Her story began in the national bestsellers A Soldier’s Duty and An Officer’s Duty. Now Ia is captain and commander at the helm of Hellfire, where she is finally free to chart the course for the fulfillment of her destiny As captain, Ia must now assemble a crew that can rise to the ultimate challenge of saving the galaxy. The hardest part will be getting them to believe her, to trust in her prophecies. If they don’t, her own crew will end up being the biggest obstacle in her race against time. The Salik are breaking through the Blockade, plunging the known galaxy into war. Ia cannot stop it this time, nor does she want to. This is the terrible price she has seen all alongthat some must pay with their lives so that others might live. Now only time itself can prove whether each member of her crew is merely a soldier or truly one of Ia’s Damned.
I should read more scifi, I think, but I never do. Why? Because whenever I’m reading scifi I feel like a failure as a physics student for not understanding it all. Which is why whenever I pick up a Jean Johnson novel I leave my scientific brain at the door.
I won’t think too deeply about this, no I won’t. Except that doesn’t work either.
Hellfire is the third and the middle—I am told—book of Theirs Not to Reason Why-series. It felt a touch unfinished. I had some issues with the pacing and I guess that could be explained by the author extending the series with one book. The middle part was heavy on the battle sequences and somewhat jumpy with the date and scene changes. I liked the beginning where Ia once again visits her family on Sanctuary and the ending with a sliver of character development best.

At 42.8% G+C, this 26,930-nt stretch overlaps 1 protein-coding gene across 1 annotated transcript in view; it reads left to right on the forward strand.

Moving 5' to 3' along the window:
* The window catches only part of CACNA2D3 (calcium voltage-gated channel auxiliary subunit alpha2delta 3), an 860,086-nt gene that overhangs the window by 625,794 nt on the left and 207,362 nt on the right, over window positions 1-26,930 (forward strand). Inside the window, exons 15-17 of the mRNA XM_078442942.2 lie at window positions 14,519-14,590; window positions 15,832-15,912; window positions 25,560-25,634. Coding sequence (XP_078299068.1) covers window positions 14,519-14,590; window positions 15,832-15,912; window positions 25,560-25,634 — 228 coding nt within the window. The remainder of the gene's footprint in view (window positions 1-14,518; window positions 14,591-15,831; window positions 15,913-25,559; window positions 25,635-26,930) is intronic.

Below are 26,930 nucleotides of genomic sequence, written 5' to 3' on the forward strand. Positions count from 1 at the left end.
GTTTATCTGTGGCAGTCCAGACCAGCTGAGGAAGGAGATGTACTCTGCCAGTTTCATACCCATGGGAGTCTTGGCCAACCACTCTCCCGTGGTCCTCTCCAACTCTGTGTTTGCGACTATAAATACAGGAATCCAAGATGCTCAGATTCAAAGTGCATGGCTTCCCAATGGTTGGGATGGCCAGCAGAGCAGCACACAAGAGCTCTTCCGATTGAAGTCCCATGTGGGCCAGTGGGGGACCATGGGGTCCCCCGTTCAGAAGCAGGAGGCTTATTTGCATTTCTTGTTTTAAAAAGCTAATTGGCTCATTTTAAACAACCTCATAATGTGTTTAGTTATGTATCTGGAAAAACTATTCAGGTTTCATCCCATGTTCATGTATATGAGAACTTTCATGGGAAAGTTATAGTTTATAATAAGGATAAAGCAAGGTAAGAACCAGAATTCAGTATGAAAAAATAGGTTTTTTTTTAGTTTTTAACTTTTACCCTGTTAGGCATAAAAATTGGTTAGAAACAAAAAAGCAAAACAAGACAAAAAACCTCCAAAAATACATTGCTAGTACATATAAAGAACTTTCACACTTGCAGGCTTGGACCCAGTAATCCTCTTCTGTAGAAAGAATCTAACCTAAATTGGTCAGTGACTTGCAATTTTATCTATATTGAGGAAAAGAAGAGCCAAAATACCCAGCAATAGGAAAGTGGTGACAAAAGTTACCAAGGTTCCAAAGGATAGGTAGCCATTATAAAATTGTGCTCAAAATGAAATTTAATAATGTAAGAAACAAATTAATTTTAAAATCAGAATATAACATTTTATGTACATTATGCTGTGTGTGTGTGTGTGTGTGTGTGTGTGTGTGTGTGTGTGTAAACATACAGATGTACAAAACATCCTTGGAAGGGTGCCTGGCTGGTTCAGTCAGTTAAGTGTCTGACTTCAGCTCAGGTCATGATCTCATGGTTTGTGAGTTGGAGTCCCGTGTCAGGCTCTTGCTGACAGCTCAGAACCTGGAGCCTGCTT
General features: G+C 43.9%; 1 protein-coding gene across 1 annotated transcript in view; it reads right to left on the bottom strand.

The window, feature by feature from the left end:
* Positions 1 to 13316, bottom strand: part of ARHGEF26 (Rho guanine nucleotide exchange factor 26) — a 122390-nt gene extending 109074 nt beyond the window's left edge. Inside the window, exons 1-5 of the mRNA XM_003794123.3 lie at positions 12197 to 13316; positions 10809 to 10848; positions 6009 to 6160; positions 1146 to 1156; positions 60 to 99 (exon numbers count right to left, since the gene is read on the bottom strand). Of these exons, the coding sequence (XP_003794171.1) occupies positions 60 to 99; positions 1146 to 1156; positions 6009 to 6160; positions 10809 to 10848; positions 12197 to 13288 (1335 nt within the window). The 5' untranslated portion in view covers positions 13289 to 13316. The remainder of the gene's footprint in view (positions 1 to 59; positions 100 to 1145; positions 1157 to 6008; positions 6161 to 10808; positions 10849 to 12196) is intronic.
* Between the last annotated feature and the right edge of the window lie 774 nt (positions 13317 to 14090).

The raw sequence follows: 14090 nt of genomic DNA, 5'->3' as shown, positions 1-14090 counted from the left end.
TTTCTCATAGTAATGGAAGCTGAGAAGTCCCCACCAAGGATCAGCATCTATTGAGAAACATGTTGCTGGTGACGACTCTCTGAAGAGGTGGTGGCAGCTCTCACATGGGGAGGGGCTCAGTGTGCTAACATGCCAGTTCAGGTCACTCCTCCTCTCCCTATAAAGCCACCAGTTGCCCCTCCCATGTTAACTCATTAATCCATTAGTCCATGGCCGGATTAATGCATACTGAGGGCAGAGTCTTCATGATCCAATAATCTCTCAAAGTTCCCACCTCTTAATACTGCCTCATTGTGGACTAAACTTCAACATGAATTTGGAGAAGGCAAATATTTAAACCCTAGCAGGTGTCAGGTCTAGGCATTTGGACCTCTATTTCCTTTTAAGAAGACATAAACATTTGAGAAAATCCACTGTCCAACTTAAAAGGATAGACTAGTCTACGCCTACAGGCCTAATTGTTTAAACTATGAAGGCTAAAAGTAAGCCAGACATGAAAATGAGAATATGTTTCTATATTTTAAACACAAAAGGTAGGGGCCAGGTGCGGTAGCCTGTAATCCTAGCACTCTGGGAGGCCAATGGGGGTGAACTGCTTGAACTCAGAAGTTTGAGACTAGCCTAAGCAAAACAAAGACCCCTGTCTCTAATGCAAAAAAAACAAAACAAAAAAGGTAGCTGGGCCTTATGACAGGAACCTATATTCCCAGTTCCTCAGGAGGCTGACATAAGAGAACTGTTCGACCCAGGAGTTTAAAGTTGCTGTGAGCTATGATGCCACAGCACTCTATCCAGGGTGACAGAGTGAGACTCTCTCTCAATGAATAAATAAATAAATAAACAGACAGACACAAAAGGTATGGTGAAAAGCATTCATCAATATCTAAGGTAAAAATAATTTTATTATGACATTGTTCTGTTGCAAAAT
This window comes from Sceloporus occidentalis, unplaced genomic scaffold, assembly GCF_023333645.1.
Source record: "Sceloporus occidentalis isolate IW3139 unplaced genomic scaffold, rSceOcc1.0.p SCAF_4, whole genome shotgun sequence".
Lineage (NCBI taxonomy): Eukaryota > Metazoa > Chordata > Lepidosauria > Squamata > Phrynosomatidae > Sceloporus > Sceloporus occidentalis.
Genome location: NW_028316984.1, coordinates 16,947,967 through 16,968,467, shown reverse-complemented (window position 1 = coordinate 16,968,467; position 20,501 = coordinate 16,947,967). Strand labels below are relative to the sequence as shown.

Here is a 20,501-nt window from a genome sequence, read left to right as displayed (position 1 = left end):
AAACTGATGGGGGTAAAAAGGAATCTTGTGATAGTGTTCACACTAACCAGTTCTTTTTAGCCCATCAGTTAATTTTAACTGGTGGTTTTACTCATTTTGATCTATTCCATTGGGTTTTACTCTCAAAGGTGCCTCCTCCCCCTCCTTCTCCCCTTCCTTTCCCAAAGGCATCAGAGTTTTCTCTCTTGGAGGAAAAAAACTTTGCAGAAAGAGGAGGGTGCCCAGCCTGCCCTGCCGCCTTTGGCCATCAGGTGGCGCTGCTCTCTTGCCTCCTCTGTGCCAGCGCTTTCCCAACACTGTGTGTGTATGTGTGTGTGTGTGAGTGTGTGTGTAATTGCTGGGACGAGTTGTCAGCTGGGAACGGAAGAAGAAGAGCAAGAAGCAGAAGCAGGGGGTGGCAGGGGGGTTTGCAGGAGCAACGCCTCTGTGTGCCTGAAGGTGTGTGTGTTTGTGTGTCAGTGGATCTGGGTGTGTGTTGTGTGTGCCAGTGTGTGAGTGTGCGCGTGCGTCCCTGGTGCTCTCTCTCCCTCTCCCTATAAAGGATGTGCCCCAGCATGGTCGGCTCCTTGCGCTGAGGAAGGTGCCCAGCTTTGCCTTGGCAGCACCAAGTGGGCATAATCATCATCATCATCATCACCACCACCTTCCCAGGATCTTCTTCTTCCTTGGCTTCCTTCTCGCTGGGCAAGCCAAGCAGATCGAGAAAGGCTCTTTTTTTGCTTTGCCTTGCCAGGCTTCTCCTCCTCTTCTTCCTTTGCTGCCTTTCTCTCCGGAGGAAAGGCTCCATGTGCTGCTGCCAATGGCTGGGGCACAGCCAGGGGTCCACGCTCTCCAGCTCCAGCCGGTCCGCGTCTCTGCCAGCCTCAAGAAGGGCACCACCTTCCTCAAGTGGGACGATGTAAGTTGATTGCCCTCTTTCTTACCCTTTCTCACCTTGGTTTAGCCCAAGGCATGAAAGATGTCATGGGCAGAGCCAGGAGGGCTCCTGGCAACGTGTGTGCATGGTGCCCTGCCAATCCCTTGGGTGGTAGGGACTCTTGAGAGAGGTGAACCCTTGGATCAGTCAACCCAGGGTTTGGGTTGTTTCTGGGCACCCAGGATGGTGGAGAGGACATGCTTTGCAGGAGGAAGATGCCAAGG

Over and over I’ve said I’m a plot girl but—and here comes the caveat—not at the expense of the characters. There’s very little on Ia’s personal growth in any of the three books published so far. She has this huge task that’s literally bigger than any one life, even hers, but she’s holding it together and converting people into her way of thinking. There’s hardly anything on how she copes with the pressure or a failure.
In An Officer’s Duty Ia met Meyun Harper, her own blind spot, the one person whose future she can’t see and she had to learn to work around that. In Hellfire there’s a moment where Ia and her crew fail to fulfil one of her visions and the cost is great. She muddles along and finds a way to duck tape the frayed threads of time together. but the personal side of that failure and recovery is all but ignored. Instead, it’s used as a way for Ia to solidify the trust and faith of her crew. She isn’t shown to learn from her mistakes and plan for extra contingencies.
It could be said that the cost for any of her mistakes is too great, but compared to the extinction of the Milky Way? I really hope this is explored further, but I fear the author has moved on.
What ever happens, I hope the next book has more Meyun Harper in it.